Outcomes of two-drug maintenance immunosuppression for pediatric renal transplantation: 10-yr follow-up in a single center

Mini Michael, Charles G. Minard, Arundhati S Kale, Eileen D. Brewer

Research output: Contribution to journalArticle

3 Scopus citations


Minimizing IS to reduce side effects without compromising long-term renal transplant survival is the goal of all IS protocols. We conducted a retrospective study of pediatric renal transplants performed August 1988 to July 2008 and treated with two-drug maintenance therapy by one of three protocols: Prednisone/cyclosporine without induction (SB) or with daclizumab induction (SBI), or tacrolimus/mycophenolate with daclizumab induction (SF). Kaplan-Meier survival curves were used to determine graft and patient survival at one, three, five, and 10 yr. Associations between graft survival and patient/transplant characteristics were determined using log-rank test and CPH model adjusting for treatment group. About 208 patients were included in the analysis (96 SB, 97 SBI, 15 SF; 148 DD, 60 LD, 37 pre-emptive). Overall graft and patient survival at one, three, five, and 10 yr were similar to the previously published results of pediatric renal transplants in similar years treated predominantly with three-drug maintenance therapy (https://web.emmes.com/study/ped/annlrept/2010). Only biopsy-proven TG was significantly associated with worse graft survival (HR 11.5, 95% CI: 3.4, 38.7). Malignancy rate was low (2.4%) with little PTLD (0.5%). Few opportunistic or other infections occurred (<5% patients). Minimizing IS to a two-drug maintenance regimen had no adverse effect on long-term transplant outcome and had low malignancy and infection rates.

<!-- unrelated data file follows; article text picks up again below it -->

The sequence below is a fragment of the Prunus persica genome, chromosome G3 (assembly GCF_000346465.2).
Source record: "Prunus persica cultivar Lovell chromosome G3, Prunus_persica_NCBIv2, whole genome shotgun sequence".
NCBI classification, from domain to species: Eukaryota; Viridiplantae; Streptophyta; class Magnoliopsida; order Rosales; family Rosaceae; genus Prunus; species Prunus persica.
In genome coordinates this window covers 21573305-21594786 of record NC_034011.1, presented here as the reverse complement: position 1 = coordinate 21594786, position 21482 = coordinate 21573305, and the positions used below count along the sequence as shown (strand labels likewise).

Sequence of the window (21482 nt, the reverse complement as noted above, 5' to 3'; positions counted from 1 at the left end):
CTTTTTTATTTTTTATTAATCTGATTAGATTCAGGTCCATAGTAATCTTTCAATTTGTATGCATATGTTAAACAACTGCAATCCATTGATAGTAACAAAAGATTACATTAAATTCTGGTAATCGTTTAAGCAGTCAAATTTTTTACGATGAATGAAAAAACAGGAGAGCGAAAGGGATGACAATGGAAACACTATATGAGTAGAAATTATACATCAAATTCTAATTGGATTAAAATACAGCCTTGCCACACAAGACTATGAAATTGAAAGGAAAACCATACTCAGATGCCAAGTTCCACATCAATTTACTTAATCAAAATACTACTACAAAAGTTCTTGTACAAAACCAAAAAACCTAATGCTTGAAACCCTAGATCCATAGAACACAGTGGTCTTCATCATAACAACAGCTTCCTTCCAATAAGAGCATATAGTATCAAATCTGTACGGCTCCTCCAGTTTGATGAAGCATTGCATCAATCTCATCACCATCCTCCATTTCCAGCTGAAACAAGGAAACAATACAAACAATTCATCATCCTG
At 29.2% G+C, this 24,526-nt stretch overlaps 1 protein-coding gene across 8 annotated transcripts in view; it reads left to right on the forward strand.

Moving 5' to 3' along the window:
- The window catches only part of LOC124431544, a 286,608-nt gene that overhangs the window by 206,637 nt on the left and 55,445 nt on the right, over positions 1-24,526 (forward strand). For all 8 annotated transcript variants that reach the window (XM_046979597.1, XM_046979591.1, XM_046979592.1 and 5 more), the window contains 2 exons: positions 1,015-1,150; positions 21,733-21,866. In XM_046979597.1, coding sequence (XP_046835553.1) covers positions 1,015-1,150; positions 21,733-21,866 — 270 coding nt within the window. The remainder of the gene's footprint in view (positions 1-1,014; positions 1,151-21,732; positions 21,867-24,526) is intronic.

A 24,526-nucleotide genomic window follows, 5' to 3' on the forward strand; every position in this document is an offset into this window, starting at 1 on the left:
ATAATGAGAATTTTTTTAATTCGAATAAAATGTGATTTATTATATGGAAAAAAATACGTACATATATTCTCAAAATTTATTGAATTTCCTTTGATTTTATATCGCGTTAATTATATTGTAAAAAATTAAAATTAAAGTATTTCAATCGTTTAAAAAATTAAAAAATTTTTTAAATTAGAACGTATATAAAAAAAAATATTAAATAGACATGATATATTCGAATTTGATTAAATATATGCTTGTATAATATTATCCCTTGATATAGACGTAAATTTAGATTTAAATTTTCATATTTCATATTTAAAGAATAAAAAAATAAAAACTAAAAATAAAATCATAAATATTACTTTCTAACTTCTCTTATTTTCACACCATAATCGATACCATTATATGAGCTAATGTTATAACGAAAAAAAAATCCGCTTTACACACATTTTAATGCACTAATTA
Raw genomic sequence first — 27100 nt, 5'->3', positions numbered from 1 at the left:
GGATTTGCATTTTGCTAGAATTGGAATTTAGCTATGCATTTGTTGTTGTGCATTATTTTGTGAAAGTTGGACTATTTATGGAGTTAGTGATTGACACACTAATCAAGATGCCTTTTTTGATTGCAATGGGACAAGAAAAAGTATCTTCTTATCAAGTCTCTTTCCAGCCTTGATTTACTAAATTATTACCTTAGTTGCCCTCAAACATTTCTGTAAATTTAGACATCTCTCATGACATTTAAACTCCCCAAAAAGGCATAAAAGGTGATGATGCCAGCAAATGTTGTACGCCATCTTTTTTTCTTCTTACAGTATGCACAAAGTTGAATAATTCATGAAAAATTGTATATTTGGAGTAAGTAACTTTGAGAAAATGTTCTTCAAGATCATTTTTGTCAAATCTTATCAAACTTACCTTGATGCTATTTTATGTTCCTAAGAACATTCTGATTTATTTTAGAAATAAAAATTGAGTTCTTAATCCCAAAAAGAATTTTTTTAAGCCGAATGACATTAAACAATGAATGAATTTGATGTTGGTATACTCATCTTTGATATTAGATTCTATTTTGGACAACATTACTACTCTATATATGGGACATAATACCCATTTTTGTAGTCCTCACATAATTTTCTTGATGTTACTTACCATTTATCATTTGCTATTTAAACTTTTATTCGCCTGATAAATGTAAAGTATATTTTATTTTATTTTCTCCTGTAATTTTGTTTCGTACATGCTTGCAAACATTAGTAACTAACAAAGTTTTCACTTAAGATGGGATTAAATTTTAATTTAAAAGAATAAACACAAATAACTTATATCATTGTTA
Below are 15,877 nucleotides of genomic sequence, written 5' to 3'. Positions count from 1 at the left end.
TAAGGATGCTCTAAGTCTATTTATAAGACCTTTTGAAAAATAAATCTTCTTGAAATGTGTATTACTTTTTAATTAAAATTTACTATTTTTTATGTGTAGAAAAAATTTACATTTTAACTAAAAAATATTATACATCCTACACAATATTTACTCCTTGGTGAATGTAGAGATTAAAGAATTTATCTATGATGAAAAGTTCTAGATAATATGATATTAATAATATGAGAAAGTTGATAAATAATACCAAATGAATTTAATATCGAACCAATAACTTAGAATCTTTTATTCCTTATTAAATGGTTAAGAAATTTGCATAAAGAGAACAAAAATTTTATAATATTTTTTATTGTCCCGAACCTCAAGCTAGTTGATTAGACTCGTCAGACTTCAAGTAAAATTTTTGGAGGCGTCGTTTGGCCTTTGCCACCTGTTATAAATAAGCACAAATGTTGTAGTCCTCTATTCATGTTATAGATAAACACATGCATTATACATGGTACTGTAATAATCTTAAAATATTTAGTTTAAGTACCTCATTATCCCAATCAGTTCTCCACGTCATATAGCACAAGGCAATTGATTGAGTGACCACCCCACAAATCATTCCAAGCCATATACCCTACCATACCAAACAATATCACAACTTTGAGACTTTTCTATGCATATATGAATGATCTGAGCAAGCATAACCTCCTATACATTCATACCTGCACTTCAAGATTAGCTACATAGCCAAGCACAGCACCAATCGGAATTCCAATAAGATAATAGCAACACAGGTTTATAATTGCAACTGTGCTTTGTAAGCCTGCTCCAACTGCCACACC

Original languageEnglish (US)
Pages (from-to)49-58
Number of pages10
JournalPediatric Transplantation
Issue number1
StatePublished - Feb 1 2016
Externally publishedYes



  • acute rejection
  • graft survival
  • immunosuppression
  • outcome
  • pediatric renal transplant

ASJC Scopus subject areas

  • Pediatrics, Perinatology, and Child Health
  • Transplantation

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